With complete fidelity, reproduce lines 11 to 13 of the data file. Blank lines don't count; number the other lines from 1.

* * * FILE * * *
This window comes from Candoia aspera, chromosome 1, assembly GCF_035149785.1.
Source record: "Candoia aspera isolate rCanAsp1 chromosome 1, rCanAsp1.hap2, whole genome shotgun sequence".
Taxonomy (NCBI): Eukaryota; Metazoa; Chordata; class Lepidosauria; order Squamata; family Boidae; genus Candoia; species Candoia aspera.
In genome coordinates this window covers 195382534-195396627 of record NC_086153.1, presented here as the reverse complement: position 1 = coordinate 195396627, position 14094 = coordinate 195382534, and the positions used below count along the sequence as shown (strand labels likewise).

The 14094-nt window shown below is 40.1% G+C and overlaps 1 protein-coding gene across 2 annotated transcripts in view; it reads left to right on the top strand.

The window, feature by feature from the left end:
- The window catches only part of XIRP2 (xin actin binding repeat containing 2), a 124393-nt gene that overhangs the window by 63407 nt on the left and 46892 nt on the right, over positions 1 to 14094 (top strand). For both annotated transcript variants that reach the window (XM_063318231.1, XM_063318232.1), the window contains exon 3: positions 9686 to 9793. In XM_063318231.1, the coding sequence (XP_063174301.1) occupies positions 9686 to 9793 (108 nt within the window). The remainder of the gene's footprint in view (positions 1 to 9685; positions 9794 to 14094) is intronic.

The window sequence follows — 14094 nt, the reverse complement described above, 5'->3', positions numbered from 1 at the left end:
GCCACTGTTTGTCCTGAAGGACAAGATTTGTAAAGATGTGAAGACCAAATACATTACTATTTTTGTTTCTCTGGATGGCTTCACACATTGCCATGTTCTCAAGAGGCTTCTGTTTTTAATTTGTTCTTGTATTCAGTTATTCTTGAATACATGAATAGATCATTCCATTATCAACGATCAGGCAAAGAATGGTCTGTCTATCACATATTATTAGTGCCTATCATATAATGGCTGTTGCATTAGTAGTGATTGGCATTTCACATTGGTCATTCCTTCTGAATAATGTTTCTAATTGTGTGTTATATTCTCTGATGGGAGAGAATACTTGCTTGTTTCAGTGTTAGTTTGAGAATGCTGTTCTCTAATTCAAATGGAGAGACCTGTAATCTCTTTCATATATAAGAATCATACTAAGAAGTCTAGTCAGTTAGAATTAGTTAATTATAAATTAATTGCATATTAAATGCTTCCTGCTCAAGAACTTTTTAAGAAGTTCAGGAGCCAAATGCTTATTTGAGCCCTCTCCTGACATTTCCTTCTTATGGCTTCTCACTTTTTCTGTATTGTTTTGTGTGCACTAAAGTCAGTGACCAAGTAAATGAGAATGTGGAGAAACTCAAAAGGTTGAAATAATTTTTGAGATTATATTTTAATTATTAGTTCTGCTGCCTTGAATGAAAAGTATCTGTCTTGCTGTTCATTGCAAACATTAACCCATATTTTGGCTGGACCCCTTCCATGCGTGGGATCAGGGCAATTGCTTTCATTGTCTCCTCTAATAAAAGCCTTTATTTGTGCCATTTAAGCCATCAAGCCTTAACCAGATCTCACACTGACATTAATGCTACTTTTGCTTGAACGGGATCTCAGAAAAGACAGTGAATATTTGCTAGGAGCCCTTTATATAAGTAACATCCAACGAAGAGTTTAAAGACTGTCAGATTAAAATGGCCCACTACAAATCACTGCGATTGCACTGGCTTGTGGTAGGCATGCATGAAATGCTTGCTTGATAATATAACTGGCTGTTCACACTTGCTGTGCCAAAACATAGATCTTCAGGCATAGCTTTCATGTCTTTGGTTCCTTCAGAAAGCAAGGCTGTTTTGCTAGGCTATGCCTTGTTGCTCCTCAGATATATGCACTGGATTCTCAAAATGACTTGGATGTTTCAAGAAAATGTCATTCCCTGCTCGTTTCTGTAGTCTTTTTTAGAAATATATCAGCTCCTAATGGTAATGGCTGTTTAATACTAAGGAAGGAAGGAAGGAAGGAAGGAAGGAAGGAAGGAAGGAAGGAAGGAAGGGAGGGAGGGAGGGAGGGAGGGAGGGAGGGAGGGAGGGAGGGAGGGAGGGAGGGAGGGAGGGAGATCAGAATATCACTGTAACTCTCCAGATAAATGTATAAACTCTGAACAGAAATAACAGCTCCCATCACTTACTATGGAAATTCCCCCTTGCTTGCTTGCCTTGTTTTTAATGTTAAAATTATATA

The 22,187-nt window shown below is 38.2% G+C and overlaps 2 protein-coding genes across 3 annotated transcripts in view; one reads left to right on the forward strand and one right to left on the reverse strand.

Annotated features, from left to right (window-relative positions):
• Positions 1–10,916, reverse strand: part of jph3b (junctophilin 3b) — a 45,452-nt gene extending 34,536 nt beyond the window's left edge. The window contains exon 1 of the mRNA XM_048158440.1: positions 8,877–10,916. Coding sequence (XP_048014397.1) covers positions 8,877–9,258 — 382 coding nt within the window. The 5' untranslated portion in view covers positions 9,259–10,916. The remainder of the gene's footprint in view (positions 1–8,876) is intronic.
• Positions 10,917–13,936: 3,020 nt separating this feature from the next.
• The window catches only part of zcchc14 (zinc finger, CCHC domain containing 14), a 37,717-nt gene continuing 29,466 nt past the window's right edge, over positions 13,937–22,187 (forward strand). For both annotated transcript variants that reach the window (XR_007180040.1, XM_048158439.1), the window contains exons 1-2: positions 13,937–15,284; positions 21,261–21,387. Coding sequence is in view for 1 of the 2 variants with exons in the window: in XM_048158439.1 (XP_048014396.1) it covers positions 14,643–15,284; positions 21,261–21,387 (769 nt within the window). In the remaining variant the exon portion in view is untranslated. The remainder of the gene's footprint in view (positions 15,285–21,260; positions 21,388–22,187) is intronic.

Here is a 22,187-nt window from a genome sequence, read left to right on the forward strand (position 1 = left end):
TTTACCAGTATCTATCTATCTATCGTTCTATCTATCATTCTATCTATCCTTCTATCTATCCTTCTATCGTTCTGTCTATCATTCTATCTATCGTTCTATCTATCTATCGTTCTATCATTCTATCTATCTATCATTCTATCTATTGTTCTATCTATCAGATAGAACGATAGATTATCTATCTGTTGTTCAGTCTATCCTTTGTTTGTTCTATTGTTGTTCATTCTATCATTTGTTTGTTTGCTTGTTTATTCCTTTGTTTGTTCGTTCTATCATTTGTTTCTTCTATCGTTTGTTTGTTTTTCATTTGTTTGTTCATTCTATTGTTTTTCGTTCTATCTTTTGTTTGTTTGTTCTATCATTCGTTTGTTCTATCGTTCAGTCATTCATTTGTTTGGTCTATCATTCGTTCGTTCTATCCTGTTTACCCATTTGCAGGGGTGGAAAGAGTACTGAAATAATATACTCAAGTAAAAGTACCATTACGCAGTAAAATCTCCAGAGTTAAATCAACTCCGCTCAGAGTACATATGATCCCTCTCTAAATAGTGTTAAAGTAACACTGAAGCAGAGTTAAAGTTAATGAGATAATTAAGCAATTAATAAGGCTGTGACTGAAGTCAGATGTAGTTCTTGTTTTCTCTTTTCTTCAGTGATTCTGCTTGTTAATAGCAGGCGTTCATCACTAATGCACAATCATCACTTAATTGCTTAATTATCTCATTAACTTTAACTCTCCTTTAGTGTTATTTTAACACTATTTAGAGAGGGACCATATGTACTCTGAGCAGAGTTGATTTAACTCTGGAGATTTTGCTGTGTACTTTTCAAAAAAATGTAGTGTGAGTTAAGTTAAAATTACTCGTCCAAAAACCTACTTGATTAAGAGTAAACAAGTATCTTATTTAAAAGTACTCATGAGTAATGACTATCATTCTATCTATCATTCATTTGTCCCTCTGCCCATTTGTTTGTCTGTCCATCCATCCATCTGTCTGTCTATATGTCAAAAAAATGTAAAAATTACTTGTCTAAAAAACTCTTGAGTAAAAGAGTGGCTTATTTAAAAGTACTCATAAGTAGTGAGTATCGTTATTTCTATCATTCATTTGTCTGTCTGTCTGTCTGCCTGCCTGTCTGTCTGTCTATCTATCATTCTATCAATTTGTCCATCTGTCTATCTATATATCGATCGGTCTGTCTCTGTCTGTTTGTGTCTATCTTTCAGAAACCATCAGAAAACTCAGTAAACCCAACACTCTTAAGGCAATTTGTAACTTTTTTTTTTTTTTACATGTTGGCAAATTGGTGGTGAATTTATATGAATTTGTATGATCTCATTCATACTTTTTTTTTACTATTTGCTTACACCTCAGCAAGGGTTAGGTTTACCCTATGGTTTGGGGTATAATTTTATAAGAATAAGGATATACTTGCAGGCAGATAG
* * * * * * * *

Annotated features, from left to right (window-relative positions):
• Positions 1–10,916, reverse strand: part of jph3b (junctophilin 3b) — a 45,452-nt gene extending 34,536 nt beyond the window's left edge. The window contains exon 1 of the mRNA XM_048158440.1: positions 8,877–10,916. Coding sequence (XP_048014397.1) covers positions 8,877–9,258 — 382 coding nt within the window. The 5' untranslated portion in view covers positions 9,259–10,916. The remainder of the gene's footprint in view (positions 1–8,876) is intronic.
• Positions 10,917–13,936: 3,020 nt separating this feature from the next.